Iranian computer scientist wins University of Waterloo’s Alumni Gold Medals

November 22, 2018 - 8:48

TEHRAN — Iranian computer scientist Amir Hossein Karimi won Canada’s University of Waterloo’s Alumni Gold Medals in late October for Outstanding Academic Performance in a Master’s Program at Waterloo’s convocation ceremonies.

According to the University of Waterloo’s website the award recognizes the academic achievements of graduating students by awarding Alumni Gold Medals during the University’s June and October convocation ceremonies.

Graduates are bestowed a ten carat gold medal embossed with the University’s official seal as a symbol of our academic heritage. Each medal is also personalized with the recipient’s name and faculty.

Amir Hossein, who is originally born in Shiraz, southern Iran, finished high school in Iran, however, he travelled to Canada pursuing higher education. 

After graduating from the University of Toronto in engineering science, Amir Hossein spent two years in industry and co-founded Brizi, one of a handful of teams selected nationally to take part in Canada’s Next 36 Entrepreneurship Institute, University of Waterloo wrote.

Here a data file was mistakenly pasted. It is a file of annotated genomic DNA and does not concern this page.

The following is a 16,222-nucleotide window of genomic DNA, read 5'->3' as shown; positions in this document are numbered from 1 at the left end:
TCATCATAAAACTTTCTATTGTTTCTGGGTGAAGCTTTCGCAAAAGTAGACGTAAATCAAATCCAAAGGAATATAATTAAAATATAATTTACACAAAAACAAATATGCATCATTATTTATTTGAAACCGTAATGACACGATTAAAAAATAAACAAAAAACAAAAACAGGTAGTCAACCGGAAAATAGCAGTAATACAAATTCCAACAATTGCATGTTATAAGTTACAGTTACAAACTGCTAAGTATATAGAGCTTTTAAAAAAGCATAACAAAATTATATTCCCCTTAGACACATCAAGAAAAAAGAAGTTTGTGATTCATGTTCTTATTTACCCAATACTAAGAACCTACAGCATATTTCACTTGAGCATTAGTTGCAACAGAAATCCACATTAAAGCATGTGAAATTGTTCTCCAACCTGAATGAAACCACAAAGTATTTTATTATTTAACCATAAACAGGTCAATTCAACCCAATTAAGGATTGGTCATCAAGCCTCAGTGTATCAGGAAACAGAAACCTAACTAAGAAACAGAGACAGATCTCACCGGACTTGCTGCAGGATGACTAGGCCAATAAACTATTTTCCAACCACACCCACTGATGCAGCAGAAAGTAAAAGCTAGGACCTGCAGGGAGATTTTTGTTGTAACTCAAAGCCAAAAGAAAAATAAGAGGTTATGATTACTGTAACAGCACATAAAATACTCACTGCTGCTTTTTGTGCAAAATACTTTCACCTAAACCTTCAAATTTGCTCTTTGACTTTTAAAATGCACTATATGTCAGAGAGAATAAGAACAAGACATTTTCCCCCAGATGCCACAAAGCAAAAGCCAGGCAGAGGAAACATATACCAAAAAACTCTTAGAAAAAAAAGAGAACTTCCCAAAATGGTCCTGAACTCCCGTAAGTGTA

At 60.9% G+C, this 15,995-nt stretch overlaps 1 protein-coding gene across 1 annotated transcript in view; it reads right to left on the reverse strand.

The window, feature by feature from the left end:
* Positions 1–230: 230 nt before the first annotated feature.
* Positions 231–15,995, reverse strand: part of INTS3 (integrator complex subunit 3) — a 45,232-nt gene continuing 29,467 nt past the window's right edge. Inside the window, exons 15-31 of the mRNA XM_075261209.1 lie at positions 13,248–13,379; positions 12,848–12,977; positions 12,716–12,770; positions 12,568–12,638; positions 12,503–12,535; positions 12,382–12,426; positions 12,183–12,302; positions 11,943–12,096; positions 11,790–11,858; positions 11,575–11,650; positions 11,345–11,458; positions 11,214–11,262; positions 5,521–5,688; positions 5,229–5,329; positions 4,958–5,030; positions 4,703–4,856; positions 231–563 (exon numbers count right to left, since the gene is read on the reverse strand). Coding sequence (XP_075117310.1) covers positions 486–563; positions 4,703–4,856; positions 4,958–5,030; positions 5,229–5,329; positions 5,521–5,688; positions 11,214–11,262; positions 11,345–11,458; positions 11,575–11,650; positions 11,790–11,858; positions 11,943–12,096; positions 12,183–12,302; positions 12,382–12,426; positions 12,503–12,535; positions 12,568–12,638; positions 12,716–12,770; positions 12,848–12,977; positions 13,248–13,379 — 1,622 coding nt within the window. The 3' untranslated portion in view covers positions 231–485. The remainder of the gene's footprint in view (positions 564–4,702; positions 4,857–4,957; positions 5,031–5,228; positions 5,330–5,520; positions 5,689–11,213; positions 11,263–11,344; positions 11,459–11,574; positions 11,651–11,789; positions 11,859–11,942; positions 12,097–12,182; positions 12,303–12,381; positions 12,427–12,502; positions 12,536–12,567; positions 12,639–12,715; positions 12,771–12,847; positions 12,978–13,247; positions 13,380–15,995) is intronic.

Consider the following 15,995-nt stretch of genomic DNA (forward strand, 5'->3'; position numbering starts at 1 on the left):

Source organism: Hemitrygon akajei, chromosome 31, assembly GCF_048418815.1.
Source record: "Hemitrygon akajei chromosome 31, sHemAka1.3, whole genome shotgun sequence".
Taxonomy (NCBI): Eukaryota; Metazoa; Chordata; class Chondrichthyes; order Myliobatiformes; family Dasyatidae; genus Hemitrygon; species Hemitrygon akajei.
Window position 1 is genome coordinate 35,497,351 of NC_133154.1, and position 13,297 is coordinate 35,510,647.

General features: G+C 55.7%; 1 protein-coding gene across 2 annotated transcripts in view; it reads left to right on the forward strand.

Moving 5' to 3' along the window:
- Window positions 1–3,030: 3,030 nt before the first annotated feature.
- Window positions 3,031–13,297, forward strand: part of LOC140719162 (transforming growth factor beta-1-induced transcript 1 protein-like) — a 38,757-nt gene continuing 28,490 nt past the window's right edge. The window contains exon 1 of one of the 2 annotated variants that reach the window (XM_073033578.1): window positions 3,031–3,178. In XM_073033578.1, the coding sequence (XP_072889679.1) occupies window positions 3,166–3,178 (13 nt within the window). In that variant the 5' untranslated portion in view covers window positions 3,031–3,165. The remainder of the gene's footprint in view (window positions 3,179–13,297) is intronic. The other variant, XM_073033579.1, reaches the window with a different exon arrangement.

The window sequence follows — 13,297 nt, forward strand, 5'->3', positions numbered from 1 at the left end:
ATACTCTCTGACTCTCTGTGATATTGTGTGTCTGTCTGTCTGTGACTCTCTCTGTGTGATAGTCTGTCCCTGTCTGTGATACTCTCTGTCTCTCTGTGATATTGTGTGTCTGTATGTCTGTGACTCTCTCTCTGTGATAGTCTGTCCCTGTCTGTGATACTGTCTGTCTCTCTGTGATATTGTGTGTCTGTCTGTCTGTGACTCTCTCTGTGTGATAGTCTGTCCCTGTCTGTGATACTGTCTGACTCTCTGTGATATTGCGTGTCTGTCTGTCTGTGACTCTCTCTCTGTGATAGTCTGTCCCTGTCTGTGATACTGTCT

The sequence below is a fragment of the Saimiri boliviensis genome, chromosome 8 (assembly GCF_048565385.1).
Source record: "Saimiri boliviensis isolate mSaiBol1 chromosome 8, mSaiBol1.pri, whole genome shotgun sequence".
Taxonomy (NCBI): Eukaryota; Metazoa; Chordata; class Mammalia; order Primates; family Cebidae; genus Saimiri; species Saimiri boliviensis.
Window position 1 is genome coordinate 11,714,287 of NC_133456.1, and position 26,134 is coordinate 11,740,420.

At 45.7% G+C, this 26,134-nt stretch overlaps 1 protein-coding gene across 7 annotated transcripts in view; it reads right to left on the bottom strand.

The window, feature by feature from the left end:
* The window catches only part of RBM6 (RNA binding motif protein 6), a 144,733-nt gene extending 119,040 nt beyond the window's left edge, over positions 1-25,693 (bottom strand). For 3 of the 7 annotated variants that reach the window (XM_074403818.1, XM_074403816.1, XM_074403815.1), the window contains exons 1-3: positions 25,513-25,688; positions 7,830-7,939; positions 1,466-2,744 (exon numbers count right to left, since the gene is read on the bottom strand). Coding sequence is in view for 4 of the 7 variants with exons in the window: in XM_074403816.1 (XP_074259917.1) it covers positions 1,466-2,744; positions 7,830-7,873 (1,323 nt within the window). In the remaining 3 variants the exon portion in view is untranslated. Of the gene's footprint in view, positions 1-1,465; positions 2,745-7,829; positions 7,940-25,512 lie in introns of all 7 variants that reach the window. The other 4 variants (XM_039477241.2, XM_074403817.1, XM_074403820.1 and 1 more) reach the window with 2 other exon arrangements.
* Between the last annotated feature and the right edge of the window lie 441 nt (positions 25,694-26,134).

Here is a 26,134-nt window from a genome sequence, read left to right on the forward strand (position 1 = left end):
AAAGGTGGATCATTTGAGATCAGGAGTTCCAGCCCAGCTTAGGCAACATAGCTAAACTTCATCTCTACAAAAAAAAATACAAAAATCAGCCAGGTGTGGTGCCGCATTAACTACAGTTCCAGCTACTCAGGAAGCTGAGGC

Amir-Hossein Karimi had already worked as a software engineer at Facebook, BlackBerry and even founded a startup when he realized he wanted to go back to school.

In an interview Amir Hossein has told Waterloo’s University Relations “I missed math. As a software engineer, I had a great job...I enjoyed the types of projects and technologies I was working with, but the studying math part, which I geeked out on, that was missing,” said Karimi. “And coming back to school, to the University of Waterloo, and especially the computer science program, was the perfect place to be for something like that.”

In his final year as a master’s student at the University of Waterloo, he was a Scientist in Residence at Next AI, a Toronto-based incubator, where he consulted a new generation of entrepreneurs.

Currently, Karimi is pursuing his PhD at the Max Planck ETH Centre for Learning Systems in Germany. While participating in research and expanding his horizons, Karimi hopes his work will have a great impact on the understanding of human and computer intelligence.

“I just want to have an intelligence-themed career,” said Karimi. “Whether that’s consulting intelligence-based startups, or doing research in AI and cognitive science, or anything else.”

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